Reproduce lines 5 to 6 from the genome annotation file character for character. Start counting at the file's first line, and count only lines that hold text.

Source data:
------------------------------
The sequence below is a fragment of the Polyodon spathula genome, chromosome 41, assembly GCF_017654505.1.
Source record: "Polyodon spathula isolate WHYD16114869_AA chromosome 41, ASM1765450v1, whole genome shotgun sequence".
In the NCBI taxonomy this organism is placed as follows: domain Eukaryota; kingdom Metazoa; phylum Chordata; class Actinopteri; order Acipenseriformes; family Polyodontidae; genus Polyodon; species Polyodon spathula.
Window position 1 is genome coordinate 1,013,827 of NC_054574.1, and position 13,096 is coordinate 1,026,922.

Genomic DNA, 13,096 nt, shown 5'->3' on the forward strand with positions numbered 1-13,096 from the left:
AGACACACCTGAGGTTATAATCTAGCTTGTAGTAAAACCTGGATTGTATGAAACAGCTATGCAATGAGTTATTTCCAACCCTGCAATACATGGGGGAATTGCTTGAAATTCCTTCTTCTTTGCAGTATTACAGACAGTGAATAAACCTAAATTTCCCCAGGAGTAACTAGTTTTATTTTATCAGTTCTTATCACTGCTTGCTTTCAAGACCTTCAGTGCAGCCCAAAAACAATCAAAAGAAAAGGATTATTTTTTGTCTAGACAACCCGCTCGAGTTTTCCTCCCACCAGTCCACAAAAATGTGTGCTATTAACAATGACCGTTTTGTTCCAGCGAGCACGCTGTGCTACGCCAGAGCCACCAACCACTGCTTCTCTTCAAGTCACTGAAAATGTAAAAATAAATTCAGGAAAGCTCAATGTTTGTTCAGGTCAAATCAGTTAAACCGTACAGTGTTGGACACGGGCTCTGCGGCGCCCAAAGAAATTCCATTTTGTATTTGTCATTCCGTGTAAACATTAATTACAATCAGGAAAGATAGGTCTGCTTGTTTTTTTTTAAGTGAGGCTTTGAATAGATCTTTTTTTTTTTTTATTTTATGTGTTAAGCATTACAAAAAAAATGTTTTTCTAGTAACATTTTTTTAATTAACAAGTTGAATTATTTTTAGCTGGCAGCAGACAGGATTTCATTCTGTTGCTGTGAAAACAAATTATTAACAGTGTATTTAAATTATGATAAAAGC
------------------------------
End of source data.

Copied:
Genomic DNA, 13,096 nt, shown 5'->3' on the forward strand with positions numbered 1-13,096 from the left:
AGACACACCTGAGGTTATAATCTAGCTTGTAGTAAAACCTGGATTGTATGAAACAGCTATGCAATGAGTTATTTCCAACCCTGCAATACATGGGGGAATTGCTTGAAATTCCTTCTTCTTTGCAGTATTACAGACAGTGAATAAACCTAAATTTCCCCAGGAGTAACTAGTTTTATTTTATCAGTTCTTATCACTGCTTGCTTTCAAGACCTTCAGTGCAGCCCAAAAACAATCAAAAGAAAAGGATTATTTTTTGTCTAGACAACCCGCTCGAGTTTTCCTCCCACCAGTCCACAAAAATGTGTGCTATTAACAATGACCGTTTTGTTCCAGCGAGCACGCTGTGCTACGCCAGAGCCACCAACCACTGCTTCTCTTCAAGTCACTGAAAATGTAAAAATAAATTCAGGAAAGCTCAATGTTTGTTCAGGTCAAATCAGTTAAACCGTACAGTGTTGGACACGGGCTCTGCGGCGCCCAAAGAAATTCCATTTTGTATTTGTCATTCCGTGTAAACATTAATTACAATCAGGAAAGATAGGTCTGCTTGTTTTTTTTTAAGTGAGGCTTTGAATAGATCTTTTTTTTTTTTTATTTTATGTGTTAAGCATTACAAAAAAAATGTTTTTCTAGTAACATTTTTTTAATTAACAAGTTGAATTATTTTTAGCTGGCAGCAGACAGGATTTCATTCTGTTGCTGTGAAAACAAATTATTAACAGTGTATTTAAATTATGATAAAAGC